For Christmas 2007, I received a TomTom ONE 3rd Edition GPS Navigation System as a gift from my parents. While I don’t often do a lot of traveling beyond my daily commute to work, I do occasionally, so it’s come in quite handy, particularly as we don’t have a cell phone with which to communicate with someone else en-route if we get lost. However, over the past two and a half years, roads have changed. The only significant change in the local area that I’m aware of is the 146/I-290 intersection, but it’s likely that other roads have changed as well, and the point of a GPS is to navigate me through the places I’m not familiar with.
So, I decided I’d finally get around to hooking it up to my computer and seeing how one goes about updating it. The TomTom software happily offered to update me to the latest version, plus the next 18 months of map updates, for the low low price of somewhere around $75. Since I think that’s around the cost of a new unit, I’m not planning on going that route.
It’s interesting how valuable map data is. It’s an interesting form of intellectual property, in that one would think that most of it would be available from public domain sources. But somehow it’s not, and so the various mapping companies (there’s only one or two, I think, that just license the data to the various GPS manufacturers and online mapping providers) spend a lot of effort collecting the data, by driving around every road they can with their own GPS, and noting the various street signs. I suspect that one of the main driving forces behind Google’s Street View car is actually to collect the mapping data themselves so they can at some point stop buying it from other sources. The Google Maps application for Apple’s iOS doesn’t integrate with the built-in GPS in the later-model iPhones since Google hasn’t paid for that use of the mapping data, or so I’ve been told. It seems that companies that use map data as a business model have found that driving around to collect data is more efficient and/or accurate than trying to use various public domain sources such as government records of roads being constructed.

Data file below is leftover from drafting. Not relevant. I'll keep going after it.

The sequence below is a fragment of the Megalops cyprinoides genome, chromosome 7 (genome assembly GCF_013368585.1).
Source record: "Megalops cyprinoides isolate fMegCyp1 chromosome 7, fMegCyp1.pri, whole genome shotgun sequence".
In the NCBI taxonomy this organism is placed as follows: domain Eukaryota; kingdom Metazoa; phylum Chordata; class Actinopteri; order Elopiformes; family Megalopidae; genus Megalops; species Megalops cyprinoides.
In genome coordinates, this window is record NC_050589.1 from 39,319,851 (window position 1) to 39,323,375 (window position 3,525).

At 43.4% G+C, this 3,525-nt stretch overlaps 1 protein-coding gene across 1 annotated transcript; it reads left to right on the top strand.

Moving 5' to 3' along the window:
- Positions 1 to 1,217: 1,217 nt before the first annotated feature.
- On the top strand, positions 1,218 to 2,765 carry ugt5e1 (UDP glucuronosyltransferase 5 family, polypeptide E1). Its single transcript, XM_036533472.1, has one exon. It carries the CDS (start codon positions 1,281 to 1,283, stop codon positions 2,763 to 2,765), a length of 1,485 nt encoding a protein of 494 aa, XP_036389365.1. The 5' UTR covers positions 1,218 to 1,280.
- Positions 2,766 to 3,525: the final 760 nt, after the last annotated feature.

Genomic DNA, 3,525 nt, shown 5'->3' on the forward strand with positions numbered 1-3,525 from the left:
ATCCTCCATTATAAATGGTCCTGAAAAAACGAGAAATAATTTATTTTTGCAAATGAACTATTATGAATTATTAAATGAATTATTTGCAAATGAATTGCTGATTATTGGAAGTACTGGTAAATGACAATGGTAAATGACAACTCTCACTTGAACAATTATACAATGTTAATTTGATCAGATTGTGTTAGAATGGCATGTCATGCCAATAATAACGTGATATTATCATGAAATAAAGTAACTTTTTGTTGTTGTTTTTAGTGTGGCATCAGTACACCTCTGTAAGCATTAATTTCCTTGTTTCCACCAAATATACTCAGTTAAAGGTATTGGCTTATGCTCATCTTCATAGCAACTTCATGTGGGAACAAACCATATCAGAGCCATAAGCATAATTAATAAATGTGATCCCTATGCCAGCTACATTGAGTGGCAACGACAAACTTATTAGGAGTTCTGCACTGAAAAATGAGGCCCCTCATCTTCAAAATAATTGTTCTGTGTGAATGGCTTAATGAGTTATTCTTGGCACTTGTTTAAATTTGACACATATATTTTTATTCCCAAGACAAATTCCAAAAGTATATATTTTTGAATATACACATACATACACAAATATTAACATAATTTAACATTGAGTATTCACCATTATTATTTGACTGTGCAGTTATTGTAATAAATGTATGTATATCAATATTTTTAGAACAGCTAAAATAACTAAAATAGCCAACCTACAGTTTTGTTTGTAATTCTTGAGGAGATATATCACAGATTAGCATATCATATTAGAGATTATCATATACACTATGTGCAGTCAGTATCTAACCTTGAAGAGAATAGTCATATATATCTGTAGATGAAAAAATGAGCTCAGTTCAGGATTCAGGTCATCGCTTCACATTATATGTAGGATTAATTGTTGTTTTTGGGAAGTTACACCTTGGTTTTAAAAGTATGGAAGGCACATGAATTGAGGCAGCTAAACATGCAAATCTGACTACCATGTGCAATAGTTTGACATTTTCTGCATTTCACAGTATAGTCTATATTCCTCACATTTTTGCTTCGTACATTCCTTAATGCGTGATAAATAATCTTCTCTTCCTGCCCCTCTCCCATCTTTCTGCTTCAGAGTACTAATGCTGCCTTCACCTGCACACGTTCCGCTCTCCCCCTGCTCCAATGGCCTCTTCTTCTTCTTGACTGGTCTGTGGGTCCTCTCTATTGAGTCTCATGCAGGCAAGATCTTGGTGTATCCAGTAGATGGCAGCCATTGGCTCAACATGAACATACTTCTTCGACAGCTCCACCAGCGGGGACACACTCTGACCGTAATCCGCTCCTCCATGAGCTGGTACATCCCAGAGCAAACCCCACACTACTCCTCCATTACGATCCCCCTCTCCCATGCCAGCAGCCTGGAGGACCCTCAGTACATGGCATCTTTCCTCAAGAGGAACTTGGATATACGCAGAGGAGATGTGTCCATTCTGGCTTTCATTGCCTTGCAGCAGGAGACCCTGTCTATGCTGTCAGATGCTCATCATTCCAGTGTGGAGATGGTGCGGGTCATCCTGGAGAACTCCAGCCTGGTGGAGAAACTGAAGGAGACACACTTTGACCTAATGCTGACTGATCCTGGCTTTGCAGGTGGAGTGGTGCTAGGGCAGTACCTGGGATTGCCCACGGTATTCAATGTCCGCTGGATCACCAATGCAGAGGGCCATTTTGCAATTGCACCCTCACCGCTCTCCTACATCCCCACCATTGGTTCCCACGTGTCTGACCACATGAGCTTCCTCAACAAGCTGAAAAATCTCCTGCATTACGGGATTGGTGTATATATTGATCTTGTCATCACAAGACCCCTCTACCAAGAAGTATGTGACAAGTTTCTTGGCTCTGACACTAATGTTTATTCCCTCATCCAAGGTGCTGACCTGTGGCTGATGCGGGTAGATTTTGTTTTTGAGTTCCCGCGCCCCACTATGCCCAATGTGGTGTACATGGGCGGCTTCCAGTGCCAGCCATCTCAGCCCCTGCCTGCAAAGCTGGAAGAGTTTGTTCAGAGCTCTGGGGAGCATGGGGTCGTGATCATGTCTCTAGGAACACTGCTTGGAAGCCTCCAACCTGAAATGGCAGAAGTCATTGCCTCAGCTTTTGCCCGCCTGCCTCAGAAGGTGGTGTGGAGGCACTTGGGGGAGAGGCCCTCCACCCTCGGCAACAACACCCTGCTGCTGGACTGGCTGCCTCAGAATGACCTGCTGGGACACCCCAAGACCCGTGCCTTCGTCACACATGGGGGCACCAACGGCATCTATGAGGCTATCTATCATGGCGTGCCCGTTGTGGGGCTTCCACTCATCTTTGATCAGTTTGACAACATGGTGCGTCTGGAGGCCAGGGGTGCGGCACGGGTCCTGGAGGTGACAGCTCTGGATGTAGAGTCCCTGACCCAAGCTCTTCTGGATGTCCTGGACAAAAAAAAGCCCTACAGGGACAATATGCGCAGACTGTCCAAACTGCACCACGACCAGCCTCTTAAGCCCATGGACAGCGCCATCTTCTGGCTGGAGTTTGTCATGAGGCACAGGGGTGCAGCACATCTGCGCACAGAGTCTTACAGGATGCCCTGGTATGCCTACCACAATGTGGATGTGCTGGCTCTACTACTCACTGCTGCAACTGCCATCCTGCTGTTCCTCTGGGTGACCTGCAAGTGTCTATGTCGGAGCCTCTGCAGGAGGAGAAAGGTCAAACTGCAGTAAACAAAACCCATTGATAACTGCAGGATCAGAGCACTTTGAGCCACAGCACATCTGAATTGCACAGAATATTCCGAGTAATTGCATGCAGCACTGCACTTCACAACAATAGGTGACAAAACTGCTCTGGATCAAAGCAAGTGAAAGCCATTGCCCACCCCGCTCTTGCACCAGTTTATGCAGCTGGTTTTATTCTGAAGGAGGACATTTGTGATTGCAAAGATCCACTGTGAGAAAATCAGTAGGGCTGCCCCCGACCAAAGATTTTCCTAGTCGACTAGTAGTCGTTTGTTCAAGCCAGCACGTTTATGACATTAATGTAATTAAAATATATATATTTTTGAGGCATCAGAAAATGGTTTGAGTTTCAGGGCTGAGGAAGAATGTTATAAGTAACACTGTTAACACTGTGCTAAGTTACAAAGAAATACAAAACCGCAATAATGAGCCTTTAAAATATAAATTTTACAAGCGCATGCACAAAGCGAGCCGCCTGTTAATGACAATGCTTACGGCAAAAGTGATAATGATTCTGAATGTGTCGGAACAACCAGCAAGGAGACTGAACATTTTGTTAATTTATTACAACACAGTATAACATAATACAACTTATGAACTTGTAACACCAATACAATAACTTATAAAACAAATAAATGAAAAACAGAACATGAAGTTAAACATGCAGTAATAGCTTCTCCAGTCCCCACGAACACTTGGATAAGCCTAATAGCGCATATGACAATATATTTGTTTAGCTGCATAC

If there’s a lot of effort that goes into creating accurate maps, it makes some sense for them to be protected by copyright law. But since we’re all so used to going to online mapping services that offer their services for free, it feels like map data ought to be free. There’s one organization I know of that is trying to create a free wiki-like map. I have no idea how accurate or complete they’ve gotten. I’m not aware of anyone working on loading free third-party map data into commodity GPS hardware, although I assume it must be possible.
I think this is just another poorly-constructed rant as I’m annoyed that I can’t get current map data on my GPS. That’s all.